How to Make a Video
Since conferences and teaching are likely to be virtual to an indefinite period of time, here is my life experience in trying to make an engaging video. For the ACL presentation, I spent an unhealthy amount of time making an 11 minute video.
The internet has a short attention span.
If the opening to your video does not suggest high-quality or does not involve the unexpected disappearance of facial hair, the apathetic Youtuber is going to click along to the more alluring Transformers video (both Michael Bay and BERT are rivals).
But those aesthetic words make for a terrible acronym, so instead let’s alter Edit to Prep. Remember to plan!
To be able to film a video one must know what the video should contain. This doesn’t seem difficult at face value, but writing out a full script requires time.
Bullet points are easy, but actually planning each sentence is time-consuming. This is especially important for the next phase, as one must roughly know what to say, and how long the script will take.
Reading a script out load BEFORE you start recording everything will take you n-length time, but will save you n2 time in the prepping phase.
This is hard. How hard can it be to memorize 30 seconds of a scrip and then record it?
Really hard unless you are a professional actor. Here you are faced with two decision points:
- Record everything sentence by sentence
- Record everything in natural chunks.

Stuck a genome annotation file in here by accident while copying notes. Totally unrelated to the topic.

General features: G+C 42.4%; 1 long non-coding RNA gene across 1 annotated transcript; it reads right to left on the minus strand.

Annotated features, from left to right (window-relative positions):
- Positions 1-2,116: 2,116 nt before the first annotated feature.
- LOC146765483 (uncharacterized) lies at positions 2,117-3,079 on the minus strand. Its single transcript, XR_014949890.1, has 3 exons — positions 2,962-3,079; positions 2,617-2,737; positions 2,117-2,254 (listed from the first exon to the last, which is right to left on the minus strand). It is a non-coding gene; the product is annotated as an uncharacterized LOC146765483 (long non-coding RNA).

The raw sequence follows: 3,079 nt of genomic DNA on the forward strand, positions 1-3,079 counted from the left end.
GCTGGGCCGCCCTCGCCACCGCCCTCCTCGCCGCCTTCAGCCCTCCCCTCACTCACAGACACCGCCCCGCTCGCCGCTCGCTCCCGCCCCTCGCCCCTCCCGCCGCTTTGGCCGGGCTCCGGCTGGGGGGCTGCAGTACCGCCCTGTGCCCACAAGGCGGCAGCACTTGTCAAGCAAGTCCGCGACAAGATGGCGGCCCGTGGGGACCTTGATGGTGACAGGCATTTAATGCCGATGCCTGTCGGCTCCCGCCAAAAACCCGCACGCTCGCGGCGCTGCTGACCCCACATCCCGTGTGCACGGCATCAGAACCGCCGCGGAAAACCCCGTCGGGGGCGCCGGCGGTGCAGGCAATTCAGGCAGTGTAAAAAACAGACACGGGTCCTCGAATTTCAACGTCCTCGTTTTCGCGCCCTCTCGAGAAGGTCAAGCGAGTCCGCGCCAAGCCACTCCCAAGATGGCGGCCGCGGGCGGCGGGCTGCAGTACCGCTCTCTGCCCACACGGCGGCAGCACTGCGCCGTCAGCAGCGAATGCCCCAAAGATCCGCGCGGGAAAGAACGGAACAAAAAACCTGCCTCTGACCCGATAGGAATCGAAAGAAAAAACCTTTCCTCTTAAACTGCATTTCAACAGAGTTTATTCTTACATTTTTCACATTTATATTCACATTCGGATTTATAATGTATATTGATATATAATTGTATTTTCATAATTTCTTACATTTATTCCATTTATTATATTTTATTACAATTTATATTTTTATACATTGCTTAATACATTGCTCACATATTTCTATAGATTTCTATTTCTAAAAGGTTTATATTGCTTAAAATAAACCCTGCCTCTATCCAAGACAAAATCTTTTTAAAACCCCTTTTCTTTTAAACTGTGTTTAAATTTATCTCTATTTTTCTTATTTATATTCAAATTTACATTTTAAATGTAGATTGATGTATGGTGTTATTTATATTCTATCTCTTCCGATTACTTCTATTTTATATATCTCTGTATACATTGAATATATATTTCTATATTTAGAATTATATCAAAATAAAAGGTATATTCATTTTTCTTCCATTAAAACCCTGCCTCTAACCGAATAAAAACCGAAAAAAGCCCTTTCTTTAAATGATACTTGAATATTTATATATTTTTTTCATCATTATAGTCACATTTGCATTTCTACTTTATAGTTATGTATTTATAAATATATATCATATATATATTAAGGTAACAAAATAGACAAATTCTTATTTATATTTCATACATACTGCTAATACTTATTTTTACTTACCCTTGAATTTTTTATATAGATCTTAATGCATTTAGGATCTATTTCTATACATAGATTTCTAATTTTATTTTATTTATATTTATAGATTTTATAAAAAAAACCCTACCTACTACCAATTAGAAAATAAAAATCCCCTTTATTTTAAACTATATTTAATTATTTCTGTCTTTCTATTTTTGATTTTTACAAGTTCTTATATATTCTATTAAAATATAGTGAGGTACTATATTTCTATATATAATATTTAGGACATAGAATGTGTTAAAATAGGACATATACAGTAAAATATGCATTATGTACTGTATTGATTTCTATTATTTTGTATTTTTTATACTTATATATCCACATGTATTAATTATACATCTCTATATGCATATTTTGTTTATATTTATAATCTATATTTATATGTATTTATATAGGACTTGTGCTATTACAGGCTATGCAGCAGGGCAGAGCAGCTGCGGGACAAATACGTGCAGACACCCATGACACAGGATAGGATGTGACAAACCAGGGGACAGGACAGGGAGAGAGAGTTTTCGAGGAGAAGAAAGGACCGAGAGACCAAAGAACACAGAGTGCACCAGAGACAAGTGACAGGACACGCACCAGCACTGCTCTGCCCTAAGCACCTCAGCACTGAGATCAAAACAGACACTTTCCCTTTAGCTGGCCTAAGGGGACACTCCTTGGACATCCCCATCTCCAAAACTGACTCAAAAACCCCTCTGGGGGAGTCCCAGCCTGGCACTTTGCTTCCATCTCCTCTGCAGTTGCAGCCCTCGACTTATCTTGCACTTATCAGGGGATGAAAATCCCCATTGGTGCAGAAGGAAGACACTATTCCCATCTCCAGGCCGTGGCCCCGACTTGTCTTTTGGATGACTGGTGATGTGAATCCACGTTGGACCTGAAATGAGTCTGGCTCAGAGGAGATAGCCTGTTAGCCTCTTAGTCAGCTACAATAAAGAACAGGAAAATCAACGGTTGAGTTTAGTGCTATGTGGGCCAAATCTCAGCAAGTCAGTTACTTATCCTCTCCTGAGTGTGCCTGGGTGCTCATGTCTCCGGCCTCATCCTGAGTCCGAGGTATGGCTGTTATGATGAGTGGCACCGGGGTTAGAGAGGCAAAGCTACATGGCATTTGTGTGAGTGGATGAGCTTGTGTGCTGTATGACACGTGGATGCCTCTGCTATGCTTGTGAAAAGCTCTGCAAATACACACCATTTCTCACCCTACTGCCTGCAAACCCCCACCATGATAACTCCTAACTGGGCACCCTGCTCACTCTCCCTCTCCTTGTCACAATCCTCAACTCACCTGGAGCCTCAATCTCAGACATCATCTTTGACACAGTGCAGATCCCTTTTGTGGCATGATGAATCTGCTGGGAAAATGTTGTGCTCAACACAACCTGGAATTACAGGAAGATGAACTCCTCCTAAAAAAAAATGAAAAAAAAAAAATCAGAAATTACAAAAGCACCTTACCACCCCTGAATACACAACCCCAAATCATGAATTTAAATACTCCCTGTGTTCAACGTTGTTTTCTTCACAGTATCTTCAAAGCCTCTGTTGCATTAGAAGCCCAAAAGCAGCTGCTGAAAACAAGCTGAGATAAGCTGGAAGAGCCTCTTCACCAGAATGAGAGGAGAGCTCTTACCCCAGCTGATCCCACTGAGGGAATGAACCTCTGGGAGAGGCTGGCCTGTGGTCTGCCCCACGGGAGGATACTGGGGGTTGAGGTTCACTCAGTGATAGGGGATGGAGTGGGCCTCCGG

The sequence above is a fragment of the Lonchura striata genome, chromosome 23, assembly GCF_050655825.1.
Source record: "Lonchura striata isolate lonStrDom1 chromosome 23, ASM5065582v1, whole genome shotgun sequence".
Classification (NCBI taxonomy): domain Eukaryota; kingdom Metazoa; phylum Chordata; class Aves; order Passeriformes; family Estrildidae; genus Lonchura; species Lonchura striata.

The first option is more time efficient. It is easy to remember and to enunciate a single sentence. But splicing them together, you will have small differences in posture, background, positioning, etc.
I chose the harder route. I expected it would take one hour to record 10 minutes. After five hours, my battery died and I stumbled away in search of food.
It is very easy to lose your train of thought by the 3rd or 4th sentence. And each of these chances is independent of one another. So if you have a 1% chance of screwing up each word you only have a .99 * .99 * .99 … chance of getting through your whole paragraph. And the longer you go, the more your brain is fried and the more mistakes you make.
I initially thought it would be easier to do with a camera helper. However, given the amount of time it takes, you’re better off investing in a tripod (~$20 for a wobbly smartphone one. I assume more for a real set-up). I assume there’s less stage fright as well if you only have yourself to dissapoint everytime you forget the next word and make an awkward pause.
Unless you are a professional and know what you’re doing, this is rough. I used iMovie and that took hours of unexpected time. Why? Mainly because exporting your 10 minute video can take an hour in high quality resolution.
Syncing up music with video is a pain. Editing sound ex-post-facto is not worth the effort; go back to the Execute step. I had mispronounced Harbingers and had to spend an hour rerording audio takes of a single word pronouncition, and adjusting overall volume to try to sync up the original audio with a re-recording. Background noise will get you.
In personal experience, I unexpectedly found that 1 minute of video takes an hour of effort. Perhaps longer if you have absolutely no idea what you’re doing. (As an excercise for the reader, how does one stand in the EXACT same place when filming with a tripod?)